A microplasma transistor has been realized by injecting electrons into the sheath of a rare gas plasma with a low voltage ( Vb <25 V), controllable electron emitter. Integrating a solid state emitter with a 500 μm diam. cylindrical microcavity plasma yields a three terminal current-controlled device capable of modulating the conduction current and light intensity generated by the microplasma. For an emitter voltage of Vb =-10 V, the rms charge carried by the conduction current of a Ne microplasma is tripled relative to the value measured for no current injection. Similarly, the wavelength-integrated visible emission is increased by 2.7 and 4 dB for Vb=-5 and -25 V, respectively. From the continuity equation for charged particle flux in the sheath, the electron density at the edge of the sheath is determined to be ns = (3±1) × 1012 cm-3 for an electron temperature in the 1-5 eV range. Energizing the electron emitter is estimated to reduce the ratio of the ion to electron number densities at the cathode surface from 25 to 14. A parameter Βp, defined as the microplasma transistor conductance normalized to that for the conventional plasma device (i.e., Vb =0), is introduced and found to be ∼40 for this unoptimized device when Vb =5 V.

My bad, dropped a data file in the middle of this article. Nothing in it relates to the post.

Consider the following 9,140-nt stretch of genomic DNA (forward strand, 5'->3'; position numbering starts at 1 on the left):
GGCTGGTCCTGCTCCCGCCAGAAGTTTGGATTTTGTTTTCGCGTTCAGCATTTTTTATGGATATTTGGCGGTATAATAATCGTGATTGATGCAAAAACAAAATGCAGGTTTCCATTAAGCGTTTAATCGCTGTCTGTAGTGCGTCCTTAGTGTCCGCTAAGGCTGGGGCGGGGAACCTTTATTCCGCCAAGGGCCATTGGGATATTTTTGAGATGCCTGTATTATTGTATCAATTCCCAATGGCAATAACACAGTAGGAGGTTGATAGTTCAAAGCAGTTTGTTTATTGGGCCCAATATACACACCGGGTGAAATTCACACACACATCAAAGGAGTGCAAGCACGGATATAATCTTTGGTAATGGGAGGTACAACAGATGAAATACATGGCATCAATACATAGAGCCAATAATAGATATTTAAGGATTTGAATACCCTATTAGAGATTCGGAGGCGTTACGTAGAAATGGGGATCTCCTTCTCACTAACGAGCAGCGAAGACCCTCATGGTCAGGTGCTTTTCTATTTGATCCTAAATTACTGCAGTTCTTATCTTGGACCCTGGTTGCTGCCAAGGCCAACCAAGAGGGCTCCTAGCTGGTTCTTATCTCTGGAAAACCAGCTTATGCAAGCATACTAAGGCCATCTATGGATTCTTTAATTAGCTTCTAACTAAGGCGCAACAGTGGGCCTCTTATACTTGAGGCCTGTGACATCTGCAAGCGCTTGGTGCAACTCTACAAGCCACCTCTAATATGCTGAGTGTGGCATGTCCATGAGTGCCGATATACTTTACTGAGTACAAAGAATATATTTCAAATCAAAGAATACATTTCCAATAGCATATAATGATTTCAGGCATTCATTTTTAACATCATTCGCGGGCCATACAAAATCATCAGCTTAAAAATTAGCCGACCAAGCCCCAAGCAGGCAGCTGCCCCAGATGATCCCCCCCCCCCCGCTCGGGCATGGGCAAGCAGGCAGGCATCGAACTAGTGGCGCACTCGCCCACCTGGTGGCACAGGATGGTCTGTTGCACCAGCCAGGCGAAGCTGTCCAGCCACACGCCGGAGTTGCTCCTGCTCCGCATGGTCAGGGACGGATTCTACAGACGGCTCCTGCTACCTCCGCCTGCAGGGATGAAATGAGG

ASJC Scopus subject areas
- Physics and Astronomy (miscellaneous)